In my humble opinion, all paid ministry staff who work with children and youth in Christian Reformed congregations should function as if they were elders and participate in all elder functions.
In the early 1990s when Bethel Christian Reformed Church in Newmarket, Ontario, hired me as its youth pastor, the church said, “We want you to serve as an elder.” Looking back, I now realize that serving as an elder was one of the strongest ministry supports I had. I’m convinced that everyone hired to do such ministry should function as an elder.
Youth ministry is a form of pastoral/spiritual care that involves both family dynamics and congregational dynamics. As a denomination we love covenant theology, but too often our youth ministry structures do not honor covenant theology. Our children and teens are first of all members of families, and the spiritual care of these families is discussed at elders’ meetings. At these meetings I would often mention a struggle common to a number of teenagers in our congregation, and elders who were ministering to their families would contribute very helpful observations. Covenant theology loves the family of God as a whole entity; discussing adolescent care in the context of whole-congregational care only makes sense.
Monthly youth ministry reports to the elders build confidence and trust, provide encouragement, and ultimately build advocacy for youth ministry. Let’s be honest: paid youth ministry is a recent phenomenon with a rather checkered scorecard in our denomination. I have seen many congregations hire a new youth director, place him in a shaky accountability structure, and then criticize him “from a distance” until he leaves or is dumped.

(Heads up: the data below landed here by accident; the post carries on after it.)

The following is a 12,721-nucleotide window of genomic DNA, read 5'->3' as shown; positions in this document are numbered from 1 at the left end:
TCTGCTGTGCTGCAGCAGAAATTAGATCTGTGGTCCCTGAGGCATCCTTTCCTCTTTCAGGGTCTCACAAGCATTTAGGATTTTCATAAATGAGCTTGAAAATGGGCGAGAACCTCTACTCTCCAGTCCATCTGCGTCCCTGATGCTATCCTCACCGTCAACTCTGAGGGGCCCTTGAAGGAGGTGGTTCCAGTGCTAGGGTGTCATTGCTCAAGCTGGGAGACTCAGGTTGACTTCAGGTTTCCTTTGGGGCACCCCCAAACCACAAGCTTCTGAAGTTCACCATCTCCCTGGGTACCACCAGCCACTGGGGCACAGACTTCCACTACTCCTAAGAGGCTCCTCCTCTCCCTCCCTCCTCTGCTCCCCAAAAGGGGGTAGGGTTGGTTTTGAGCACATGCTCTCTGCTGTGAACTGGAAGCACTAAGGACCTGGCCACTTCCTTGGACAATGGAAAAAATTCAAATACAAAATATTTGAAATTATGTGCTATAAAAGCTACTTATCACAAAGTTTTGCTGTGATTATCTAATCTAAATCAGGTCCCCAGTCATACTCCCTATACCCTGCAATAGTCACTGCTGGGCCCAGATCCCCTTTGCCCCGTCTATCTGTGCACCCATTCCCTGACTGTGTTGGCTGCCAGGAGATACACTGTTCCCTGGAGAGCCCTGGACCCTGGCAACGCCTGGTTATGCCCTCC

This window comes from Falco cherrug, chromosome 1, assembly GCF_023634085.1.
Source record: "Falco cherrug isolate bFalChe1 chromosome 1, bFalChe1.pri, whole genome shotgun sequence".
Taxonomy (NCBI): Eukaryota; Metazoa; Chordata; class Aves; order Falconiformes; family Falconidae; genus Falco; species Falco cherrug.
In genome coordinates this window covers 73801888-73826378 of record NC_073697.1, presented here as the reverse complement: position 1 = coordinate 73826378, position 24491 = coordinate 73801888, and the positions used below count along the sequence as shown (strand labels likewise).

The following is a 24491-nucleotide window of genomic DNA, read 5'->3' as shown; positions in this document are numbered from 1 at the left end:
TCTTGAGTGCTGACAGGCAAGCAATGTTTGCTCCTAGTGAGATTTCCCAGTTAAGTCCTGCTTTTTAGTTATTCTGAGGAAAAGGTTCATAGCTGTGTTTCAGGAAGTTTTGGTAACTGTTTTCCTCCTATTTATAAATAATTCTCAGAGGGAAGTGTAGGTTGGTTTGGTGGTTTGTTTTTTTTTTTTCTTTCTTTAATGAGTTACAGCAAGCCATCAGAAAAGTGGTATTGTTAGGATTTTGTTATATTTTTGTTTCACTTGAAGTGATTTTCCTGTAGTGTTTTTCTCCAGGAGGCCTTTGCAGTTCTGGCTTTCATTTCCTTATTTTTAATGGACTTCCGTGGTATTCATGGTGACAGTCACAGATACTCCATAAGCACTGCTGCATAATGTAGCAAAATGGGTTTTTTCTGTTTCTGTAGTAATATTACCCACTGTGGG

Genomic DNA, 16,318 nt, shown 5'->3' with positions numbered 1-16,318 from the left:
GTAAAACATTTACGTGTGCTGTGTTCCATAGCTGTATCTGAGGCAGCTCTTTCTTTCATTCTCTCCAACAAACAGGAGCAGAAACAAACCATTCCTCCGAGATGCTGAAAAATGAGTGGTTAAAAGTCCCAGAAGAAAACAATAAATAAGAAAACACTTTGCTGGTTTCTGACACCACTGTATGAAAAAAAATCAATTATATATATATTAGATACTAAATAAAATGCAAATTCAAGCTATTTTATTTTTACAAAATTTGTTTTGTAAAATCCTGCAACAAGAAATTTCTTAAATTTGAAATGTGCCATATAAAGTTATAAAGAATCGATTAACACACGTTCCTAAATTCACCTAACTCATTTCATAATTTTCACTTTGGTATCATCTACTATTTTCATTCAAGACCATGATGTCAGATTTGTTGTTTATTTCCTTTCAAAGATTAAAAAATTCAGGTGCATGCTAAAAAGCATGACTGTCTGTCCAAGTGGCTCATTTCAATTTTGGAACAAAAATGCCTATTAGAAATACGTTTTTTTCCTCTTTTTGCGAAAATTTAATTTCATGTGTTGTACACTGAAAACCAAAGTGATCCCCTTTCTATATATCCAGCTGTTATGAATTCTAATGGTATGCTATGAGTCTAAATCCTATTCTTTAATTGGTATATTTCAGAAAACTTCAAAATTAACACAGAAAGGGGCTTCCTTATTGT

In Newmarket I gave a ministry report at every monthly elders’ meeting, describing what groups I had led and which adolescents and young adults I had visited one-on-one. I would freely share my confusions and discouragements about youth ministry, elders would offer advice and support, and I knew there was a supporting community of leaders surrounding me. Eventually these elders became advocates for youth ministry throughout the congregation.
I’ll never forget one elder’s response after I had reported some particularly difficult challenges: “Wow, I can see you’re really on the front lines of the battle here. We need to back you up all the way.” Fifteen seconds of hearing such words makes a whole year of meetings worthwhile.
Church governance requires the presence of people who will intentionally advocate for children and youths. Even when half of the congregation is under the age of 25, their needs are often off the church council’s radar screen. Every church council needs at least one member who will keep the concerns of children and youths front and center.
Finally, my humble opinion states that those who minister to children and youths should “function as if” they were elders. Congregations who believe only men or only those over a certain age should serve as elders should feel free to allow a female youth director or a young male youth director to come to the table not as an elder but in an elder-like capacity. Is this playing games with the rules? Not at all. It’s simply acknowledging that at a time when ministry requires greater structural fluidity, we are free to allow the Spirit to work through our structures in the best possible way.